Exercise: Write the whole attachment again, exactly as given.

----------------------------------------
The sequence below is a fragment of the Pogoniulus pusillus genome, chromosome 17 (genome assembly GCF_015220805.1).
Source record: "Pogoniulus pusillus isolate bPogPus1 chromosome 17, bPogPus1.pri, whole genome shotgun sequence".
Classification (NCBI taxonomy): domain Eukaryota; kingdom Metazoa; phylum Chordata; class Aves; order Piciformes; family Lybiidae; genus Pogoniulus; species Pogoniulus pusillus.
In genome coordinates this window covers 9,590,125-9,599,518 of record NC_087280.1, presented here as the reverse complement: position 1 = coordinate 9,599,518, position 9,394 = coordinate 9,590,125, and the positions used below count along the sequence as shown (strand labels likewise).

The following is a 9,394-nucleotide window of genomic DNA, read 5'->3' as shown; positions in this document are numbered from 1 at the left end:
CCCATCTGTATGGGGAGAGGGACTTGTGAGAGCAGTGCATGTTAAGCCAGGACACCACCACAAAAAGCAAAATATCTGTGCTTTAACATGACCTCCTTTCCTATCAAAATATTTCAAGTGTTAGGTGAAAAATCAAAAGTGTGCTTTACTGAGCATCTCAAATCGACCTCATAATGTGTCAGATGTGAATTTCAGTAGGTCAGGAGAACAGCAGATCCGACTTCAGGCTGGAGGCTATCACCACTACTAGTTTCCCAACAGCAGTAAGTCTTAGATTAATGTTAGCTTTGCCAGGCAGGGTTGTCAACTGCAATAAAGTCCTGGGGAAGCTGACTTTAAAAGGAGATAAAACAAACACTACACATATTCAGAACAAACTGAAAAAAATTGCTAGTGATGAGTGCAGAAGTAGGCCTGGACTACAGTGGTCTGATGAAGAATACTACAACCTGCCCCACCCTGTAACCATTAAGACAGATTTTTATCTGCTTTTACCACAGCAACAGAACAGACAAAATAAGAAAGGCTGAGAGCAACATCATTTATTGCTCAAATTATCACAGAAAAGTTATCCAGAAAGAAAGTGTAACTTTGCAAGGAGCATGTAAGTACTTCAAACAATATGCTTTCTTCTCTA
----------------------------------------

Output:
The sequence below is a fragment of the Pogoniulus pusillus genome, chromosome 17 (genome assembly GCF_015220805.1).
Source record: "Pogoniulus pusillus isolate bPogPus1 chromosome 17, bPogPus1.pri, whole genome shotgun sequence".
Classification (NCBI taxonomy): domain Eukaryota; kingdom Metazoa; phylum Chordata; class Aves; order Piciformes; family Lybiidae; genus Pogoniulus; species Pogoniulus pusillus.
In genome coordinates this window covers 9,590,125-9,599,518 of record NC_087280.1, presented here as the reverse complement: position 1 = coordinate 9,599,518, position 9,394 = coordinate 9,590,125, and the positions used below count along the sequence as shown (strand labels likewise).

The following is a 9,394-nucleotide window of genomic DNA, read 5'->3' as shown; positions in this document are numbered from 1 at the left end:
CCCATCTGTATGGGGAGAGGGACTTGTGAGAGCAGTGCATGTTAAGCCAGGACACCACCACAAAAAGCAAAATATCTGTGCTTTAACATGACCTCCTTTCCTATCAAAATATTTCAAGTGTTAGGTGAAAAATCAAAAGTGTGCTTTACTGAGCATCTCAAATCGACCTCATAATGTGTCAGATGTGAATTTCAGTAGGTCAGGAGAACAGCAGATCCGACTTCAGGCTGGAGGCTATCACCACTACTAGTTTCCCAACAGCAGTAAGTCTTAGATTAATGTTAGCTTTGCCAGGCAGGGTTGTCAACTGCAATAAAGTCCTGGGGAAGCTGACTTTAAAAGGAGATAAAACAAACACTACACATATTCAGAACAAACTGAAAAAAATTGCTAGTGATGAGTGCAGAAGTAGGCCTGGACTACAGTGGTCTGATGAAGAATACTACAACCTGCCCCACCCTGTAACCATTAAGACAGATTTTTATCTGCTTTTACCACAGCAACAGAACAGACAAAATAAGAAAGGCTGAGAGCAACATCATTTATTGCTCAAATTATCACAGAAAAGTTATCCAGAAAGAAAGTGTAACTTTGCAAGGAGCATGTAAGTACTTCAAACAATATGCTTTCTTCTCTA